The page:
(d) Alkenylation of glucoside

Allyl chloride (5 equivalents per glucoside moiety) is added to the reaction mixture of step (c) while maintaining the reaction temperature at about 50 C. and allowed to react for about two hours. The mixture is then allowed to attain room temperature and is poured into ice water. The resulting solution is extracted three times in a separatory funnel with equal portions of CH2 Cl2. The organic layer is dried over anhydrous MgSO4 and concentrated at below 40 C. by roto-evaporation. The syrupy oil product is purified by silica-gel chromatography. The product is recrystallized from 95% ethanol and washed with hexane. (80% yield)

(e) Preparation of SO3 complex

A flask is charged with 0.154 mole dioxane and 150 ml 1,2-dichloroethane under nitrogen and stirred mechanically. Nitrogen is charged into the flask and the contents cooled to -10 C. in an ice-salt bath. SO3 is added dropwise to the flask and the reaction mixture maintained at 0 C. White flakes of SO3.OC4 H8 O complex immediately precipitate from the mixture. The resulting suspension is stirred for 30 min. at 0 C. to complete the reaction.

(f) Sulfonation

The product of step (d) dissolved in 1,2-dichloroethane is rapidly added to the solution of step (e) with stirring. The reaction temperature is maintained below 10 C. The colorless solid turns to a golden-brown homogeneous mixture. After 3 hours reaction time, the cooling bath is removed. The reaction mixture is continuously stirred at room temperature for an additional hour. The dark-brown solution is added to ice-water and stirred or shaken to mix the organic sulfonic acids in the water phase. The resulting emulsion is neutralized with 0.1N NaOH using methyl red as an indicator (pH 4.4→6.2, red to yellow) and the layers separated. The aqueous layer is extracted with ether and the organic portions combined. The aqueous layer is concentrated by high vacuum roto-evaporation at 40. Any inorganic salts from the syrupy aqueous residue are extracted by washing with acetone and the precipitate vacuum filtered. The syrupy acetone filtrate is purified by silica-gel column chromatography.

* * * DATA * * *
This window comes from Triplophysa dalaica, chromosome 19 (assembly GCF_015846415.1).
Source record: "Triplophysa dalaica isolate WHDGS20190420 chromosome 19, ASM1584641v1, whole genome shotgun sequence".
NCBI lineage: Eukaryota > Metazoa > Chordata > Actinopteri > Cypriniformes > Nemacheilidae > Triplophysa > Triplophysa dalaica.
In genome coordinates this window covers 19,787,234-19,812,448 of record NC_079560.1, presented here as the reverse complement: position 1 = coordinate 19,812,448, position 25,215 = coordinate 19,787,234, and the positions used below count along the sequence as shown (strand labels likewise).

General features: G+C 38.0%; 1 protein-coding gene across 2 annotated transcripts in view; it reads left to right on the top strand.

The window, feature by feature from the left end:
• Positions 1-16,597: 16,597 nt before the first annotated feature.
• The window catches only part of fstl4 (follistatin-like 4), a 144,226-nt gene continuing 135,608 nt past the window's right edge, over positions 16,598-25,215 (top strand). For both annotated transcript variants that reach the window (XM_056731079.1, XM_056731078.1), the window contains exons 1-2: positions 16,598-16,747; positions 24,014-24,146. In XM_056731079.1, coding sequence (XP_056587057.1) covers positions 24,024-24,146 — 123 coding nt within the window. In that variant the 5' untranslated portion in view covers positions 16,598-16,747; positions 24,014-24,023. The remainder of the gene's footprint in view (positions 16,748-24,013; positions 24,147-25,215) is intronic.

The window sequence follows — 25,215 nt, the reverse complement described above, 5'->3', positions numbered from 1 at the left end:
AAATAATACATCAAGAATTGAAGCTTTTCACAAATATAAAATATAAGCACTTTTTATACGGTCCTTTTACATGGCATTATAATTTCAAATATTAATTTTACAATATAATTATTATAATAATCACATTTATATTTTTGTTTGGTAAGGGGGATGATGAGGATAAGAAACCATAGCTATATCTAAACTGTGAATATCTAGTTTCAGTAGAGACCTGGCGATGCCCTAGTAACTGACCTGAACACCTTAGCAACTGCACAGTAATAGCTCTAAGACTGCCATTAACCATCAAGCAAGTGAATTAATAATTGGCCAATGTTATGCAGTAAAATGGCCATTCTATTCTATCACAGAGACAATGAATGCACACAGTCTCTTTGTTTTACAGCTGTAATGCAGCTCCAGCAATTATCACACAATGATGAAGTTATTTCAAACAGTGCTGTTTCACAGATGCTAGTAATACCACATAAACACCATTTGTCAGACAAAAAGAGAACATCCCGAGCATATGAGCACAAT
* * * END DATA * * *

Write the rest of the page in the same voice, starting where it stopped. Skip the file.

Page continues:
The reactions may be summarized according to the following scheme: ##STR8##

The sultone intermediate is decomposed in water to form the organic sulfonic acid. Base neutralization produces the corresponding sulfonate salt. Low reaction and neutralization temperatures (10 C.) favor formation of the hydroxy-sulfonates; however, they are difficult to isolate, eliminating water readily to form the alkene sulfonates.

A major characteristic property of sodium methyl 2-O-propenyl-α-D-glucoside-γ-sulfonate is its hydrophilicity. It is readily soluble in water and alcoholic solvents and insoluble in non-polar solvents. It is a golden brown crystalline solid that melts around 205 C. rendering it highly heat stable. It possesses surfactant-like properties and exhibits a surface tension of 42.0 dynes/cm at 0.1% concentration and decreases the interfacial tension of mineral oil and water (6.4 dynes/cm at 3% concentration).

EXAMPLE 2

This example illustrates the value of the product of Example 1 in secondary methods for recovering oil.

The product of Example 1 exhibits a higher percentage oil-recovery when compared against other commercial agents (Table I). The experimental test method employed a vertical sand column saturated with mineral oil and flushed with a brine solution followed by a 1% surfactant solution. The procedure was repeated eight or more times. Although the standard deviation values are relatively high, the different oil recovery performance values are statistically significant (95% confidence level). Since 21% more oil was recovered using sulfonated methyl glucoside, its use as an enhanced oil recovery agent is apparent.